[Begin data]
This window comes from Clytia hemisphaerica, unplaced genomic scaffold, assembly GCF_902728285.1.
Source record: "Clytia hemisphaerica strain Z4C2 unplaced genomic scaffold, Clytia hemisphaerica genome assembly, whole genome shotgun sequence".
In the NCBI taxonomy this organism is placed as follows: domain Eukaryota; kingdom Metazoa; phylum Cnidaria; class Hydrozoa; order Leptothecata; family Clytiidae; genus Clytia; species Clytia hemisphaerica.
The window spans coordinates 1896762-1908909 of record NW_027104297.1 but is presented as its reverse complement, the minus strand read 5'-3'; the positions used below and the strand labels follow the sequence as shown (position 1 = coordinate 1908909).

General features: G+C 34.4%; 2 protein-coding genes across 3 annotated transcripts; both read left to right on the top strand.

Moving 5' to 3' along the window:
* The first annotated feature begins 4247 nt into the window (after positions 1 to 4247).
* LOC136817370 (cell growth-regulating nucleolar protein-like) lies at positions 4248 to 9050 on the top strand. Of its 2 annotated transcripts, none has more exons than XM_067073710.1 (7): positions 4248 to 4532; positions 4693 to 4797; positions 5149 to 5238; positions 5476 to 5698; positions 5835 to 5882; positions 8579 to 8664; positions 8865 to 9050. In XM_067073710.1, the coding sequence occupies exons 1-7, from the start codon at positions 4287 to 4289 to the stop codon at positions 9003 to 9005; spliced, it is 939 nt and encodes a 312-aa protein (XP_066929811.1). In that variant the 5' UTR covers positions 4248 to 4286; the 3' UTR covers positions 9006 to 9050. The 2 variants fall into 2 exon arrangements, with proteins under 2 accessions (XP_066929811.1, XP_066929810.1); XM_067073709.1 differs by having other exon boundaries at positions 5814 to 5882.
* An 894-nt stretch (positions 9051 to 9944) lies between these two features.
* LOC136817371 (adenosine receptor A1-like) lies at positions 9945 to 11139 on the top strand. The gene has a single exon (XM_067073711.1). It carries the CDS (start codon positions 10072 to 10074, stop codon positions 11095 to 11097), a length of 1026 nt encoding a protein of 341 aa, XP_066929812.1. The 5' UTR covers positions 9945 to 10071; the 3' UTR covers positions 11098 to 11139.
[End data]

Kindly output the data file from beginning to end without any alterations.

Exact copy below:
This window comes from Clytia hemisphaerica, unplaced genomic scaffold, assembly GCF_902728285.1.
Source record: "Clytia hemisphaerica strain Z4C2 unplaced genomic scaffold, Clytia hemisphaerica genome assembly, whole genome shotgun sequence".
In the NCBI taxonomy this organism is placed as follows: domain Eukaryota; kingdom Metazoa; phylum Cnidaria; class Hydrozoa; order Leptothecata; family Clytiidae; genus Clytia; species Clytia hemisphaerica.
The window spans coordinates 1896762-1908909 of record NW_027104297.1 but is presented as its reverse complement, the minus strand read 5'-3'; the positions used below and the strand labels follow the sequence as shown (position 1 = coordinate 1908909).

General features: G+C 34.4%; 2 protein-coding genes across 3 annotated transcripts; both read left to right on the top strand.

Moving 5' to 3' along the window:
* The first annotated feature begins 4247 nt into the window (after positions 1 to 4247).
* LOC136817370 (cell growth-regulating nucleolar protein-like) lies at positions 4248 to 9050 on the top strand. Of its 2 annotated transcripts, none has more exons than XM_067073710.1 (7): positions 4248 to 4532; positions 4693 to 4797; positions 5149 to 5238; positions 5476 to 5698; positions 5835 to 5882; positions 8579 to 8664; positions 8865 to 9050. In XM_067073710.1, the coding sequence occupies exons 1-7, from the start codon at positions 4287 to 4289 to the stop codon at positions 9003 to 9005; spliced, it is 939 nt and encodes a 312-aa protein (XP_066929811.1). In that variant the 5' UTR covers positions 4248 to 4286; the 3' UTR covers positions 9006 to 9050. The 2 variants fall into 2 exon arrangements, with proteins under 2 accessions (XP_066929811.1, XP_066929810.1); XM_067073709.1 differs by having other exon boundaries at positions 5814 to 5882.
* An 894-nt stretch (positions 9051 to 9944) lies between these two features.
* LOC136817371 (adenosine receptor A1-like) lies at positions 9945 to 11139 on the top strand. The gene has a single exon (XM_067073711.1). It carries the CDS (start codon positions 10072 to 10074, stop codon positions 11095 to 11097), a length of 1026 nt encoding a protein of 341 aa, XP_066929812.1. The 5' UTR covers positions 9945 to 10071; the 3' UTR covers positions 11098 to 11139.